By Matthew Davis
BBC News, Washington
President Bush has suffered one of the biggest embarrassments of his presidency at a time when he faces a mountain of other problems.
President Bush has defended Harriet Miers against criticism
Harriet Miers' lack of experience as a judge and allegations that she was not conservative enough had led to growing criticism of Mr Bush's Supreme Court choice, most notably from right-wing Republicans.
It had been clear for weeks that the nomination was in trouble; groups had been lobbying hard against her, allegations of cronyism were biting, meetings on Capitol Hill had gone badly.
Yet the timing of Ms Miers' withdrawal caught observers by surprise, coming at a time when all eyes were on impending developments in a CIA leak scandal that threatens to engulf two senior Bush administration aides.
Democrats have not had to lift a finger to create the turmoil that now surrounds the Bush presidency.
Ms Miers' decision to step aside is being seen as an attempt to save face, amid the realisation that support for her candidacy simply was not there - even from the president's conservative base.
'No paper trail'
In a letter to the president, Ms Miers said she was concerned about senators' plans to seek documents from her service as legal counsel to Mr Bush, in order to gain insights into her judicial philosophy.
MIERS' CAREER PATH
1985: First female president of the Dallas Bar Association
1992: First woman to head the Texas State Bar
1995-2000: Chairwoman of the Texas Lottery Commission
2001: Joins White House staff as president's staff secretary
2003: Appointed Deputy Chief of Staff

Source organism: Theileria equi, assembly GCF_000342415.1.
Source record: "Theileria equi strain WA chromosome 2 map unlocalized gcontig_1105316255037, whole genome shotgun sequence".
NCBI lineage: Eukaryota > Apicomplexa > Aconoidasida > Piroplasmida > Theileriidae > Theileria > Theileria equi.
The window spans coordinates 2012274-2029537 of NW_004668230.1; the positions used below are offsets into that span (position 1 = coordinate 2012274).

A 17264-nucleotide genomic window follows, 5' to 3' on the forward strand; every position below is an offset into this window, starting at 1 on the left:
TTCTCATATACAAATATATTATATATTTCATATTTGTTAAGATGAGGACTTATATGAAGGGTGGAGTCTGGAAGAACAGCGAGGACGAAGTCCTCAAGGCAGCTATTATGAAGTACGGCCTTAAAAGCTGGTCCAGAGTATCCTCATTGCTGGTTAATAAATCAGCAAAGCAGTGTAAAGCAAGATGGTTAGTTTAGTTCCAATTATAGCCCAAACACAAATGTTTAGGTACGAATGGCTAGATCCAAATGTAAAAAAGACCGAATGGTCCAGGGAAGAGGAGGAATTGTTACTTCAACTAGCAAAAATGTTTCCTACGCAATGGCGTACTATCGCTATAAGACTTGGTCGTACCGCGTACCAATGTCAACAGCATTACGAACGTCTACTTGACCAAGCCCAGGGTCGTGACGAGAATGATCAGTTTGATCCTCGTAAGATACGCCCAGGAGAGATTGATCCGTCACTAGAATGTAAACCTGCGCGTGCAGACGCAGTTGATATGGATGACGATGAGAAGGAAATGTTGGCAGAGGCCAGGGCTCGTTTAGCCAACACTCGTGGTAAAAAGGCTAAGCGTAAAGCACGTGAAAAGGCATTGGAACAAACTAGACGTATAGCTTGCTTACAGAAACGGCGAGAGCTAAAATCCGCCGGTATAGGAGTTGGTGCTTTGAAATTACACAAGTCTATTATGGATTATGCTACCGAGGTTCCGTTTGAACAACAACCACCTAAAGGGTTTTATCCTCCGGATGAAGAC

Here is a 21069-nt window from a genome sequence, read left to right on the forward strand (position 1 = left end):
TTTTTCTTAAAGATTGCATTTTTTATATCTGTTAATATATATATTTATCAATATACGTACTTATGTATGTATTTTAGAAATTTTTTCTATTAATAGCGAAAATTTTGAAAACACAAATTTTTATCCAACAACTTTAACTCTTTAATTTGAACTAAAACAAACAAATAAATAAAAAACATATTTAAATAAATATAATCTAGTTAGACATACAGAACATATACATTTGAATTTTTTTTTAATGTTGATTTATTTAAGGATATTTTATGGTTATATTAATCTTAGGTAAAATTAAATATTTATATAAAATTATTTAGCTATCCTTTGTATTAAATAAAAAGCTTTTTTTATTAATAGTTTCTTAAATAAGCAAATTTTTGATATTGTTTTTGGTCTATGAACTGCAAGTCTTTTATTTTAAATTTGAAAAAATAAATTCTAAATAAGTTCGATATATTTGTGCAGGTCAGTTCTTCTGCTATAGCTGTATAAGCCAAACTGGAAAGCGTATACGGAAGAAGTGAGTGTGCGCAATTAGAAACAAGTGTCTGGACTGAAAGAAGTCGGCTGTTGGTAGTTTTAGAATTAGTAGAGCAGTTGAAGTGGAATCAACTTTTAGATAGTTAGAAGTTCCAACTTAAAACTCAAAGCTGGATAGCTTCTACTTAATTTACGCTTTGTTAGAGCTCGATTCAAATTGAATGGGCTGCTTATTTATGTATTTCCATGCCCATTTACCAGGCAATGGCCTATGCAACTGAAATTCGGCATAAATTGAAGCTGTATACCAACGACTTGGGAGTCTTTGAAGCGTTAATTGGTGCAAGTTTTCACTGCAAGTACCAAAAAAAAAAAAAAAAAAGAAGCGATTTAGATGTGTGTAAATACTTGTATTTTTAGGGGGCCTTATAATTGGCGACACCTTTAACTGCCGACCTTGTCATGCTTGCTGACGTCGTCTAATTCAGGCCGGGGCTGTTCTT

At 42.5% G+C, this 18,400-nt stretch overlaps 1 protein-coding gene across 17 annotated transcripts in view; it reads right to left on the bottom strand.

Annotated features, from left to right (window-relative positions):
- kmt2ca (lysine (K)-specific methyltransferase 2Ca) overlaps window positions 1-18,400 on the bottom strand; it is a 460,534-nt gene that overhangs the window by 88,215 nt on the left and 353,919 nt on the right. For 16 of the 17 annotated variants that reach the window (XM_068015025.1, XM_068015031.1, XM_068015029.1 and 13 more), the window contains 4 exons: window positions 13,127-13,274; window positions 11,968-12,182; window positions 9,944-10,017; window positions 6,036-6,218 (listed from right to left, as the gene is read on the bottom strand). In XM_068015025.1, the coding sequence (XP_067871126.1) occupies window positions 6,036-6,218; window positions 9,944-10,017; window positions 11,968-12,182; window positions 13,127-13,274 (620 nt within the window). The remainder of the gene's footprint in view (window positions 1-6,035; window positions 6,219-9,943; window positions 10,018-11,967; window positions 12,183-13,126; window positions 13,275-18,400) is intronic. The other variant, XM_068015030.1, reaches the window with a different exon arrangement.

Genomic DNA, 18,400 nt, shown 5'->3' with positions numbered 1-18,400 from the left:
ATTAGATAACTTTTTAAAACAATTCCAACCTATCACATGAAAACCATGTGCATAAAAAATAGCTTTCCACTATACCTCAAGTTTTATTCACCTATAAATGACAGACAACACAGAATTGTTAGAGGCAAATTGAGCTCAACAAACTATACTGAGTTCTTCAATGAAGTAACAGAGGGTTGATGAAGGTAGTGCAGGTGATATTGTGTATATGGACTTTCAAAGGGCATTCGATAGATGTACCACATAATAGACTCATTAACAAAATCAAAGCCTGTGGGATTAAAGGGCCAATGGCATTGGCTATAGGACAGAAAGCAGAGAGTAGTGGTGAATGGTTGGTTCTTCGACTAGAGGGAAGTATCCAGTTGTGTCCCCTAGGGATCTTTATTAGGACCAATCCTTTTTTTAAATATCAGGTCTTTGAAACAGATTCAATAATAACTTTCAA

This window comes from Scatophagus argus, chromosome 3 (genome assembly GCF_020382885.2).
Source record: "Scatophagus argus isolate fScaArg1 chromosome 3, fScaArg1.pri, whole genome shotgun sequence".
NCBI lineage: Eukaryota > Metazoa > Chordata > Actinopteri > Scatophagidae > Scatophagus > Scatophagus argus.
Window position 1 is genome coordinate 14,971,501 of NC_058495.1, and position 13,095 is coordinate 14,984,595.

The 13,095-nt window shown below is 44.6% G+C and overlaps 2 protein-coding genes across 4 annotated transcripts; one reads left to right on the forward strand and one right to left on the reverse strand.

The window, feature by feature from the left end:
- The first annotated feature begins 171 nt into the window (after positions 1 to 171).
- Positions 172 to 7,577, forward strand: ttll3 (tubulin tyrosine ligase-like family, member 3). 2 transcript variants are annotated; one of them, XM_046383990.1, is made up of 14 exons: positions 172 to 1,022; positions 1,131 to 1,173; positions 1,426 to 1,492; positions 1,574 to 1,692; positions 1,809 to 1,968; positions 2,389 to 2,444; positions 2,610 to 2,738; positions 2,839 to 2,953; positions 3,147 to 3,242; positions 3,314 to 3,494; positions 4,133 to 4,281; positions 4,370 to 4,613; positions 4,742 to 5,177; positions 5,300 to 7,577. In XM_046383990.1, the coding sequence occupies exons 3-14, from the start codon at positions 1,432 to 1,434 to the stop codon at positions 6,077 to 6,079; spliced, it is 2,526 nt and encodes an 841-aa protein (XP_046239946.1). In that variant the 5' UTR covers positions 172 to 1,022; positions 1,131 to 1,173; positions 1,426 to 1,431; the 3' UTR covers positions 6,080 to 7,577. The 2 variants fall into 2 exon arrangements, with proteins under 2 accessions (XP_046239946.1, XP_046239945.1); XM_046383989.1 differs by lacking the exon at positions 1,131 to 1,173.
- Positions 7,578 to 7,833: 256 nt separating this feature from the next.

2004: Named White House counsel
Mr Bush agreed that publication of such internal documents would undermine a president's ability to receive candid advice and "reluctantly" accepted her decision.
Ever since Ms Miers' nomination was announced, Republicans looking forward to supporting a tough-minded social conservative with an anti-abortion, anti-gay rights track record had felt betrayed, according to some observers.
As Eugene Robinson of the Washington Post told the BBC earlier this month, the lack of hard evidence of her positions on issues like abortion, capital punishment and gay rights helped undermine her candidacy.
"The conservative base said, OK well we can take [John] Roberts, he's bright, we can tell he is conservative," Robinson said.
"Then to come up with Harriet Miers, the fact is that we don't know where she stands, she is not identified with any particular philosophy, she has left no paper trail."
Harriet Miers was a very personal choice by the president. She has been a close member of his staff for
many years, and her withdrawal will be seen as a personal blow to Mr Bush.
Coupled with the flagging support for the war on Iraq and the record lows in Mr Bush's personal approval ratings, some are viewing this setback as a "defining moment" for the president.
Political commentators have suggested that his presidency has been weakened, and that he can expect challenges on future controversial measures.
Yet the withdrawal provides Mr Bush with an opportunity - and a problem.
If he nominates a strong conservative with a judicial track record, to help mend fences within his party, he risks all-out war with the Democrats.
But if he fails to pull Republicans back together, Mr Bush may hasten the eventual fate of all second-term presidents - becoming a lame duck leader.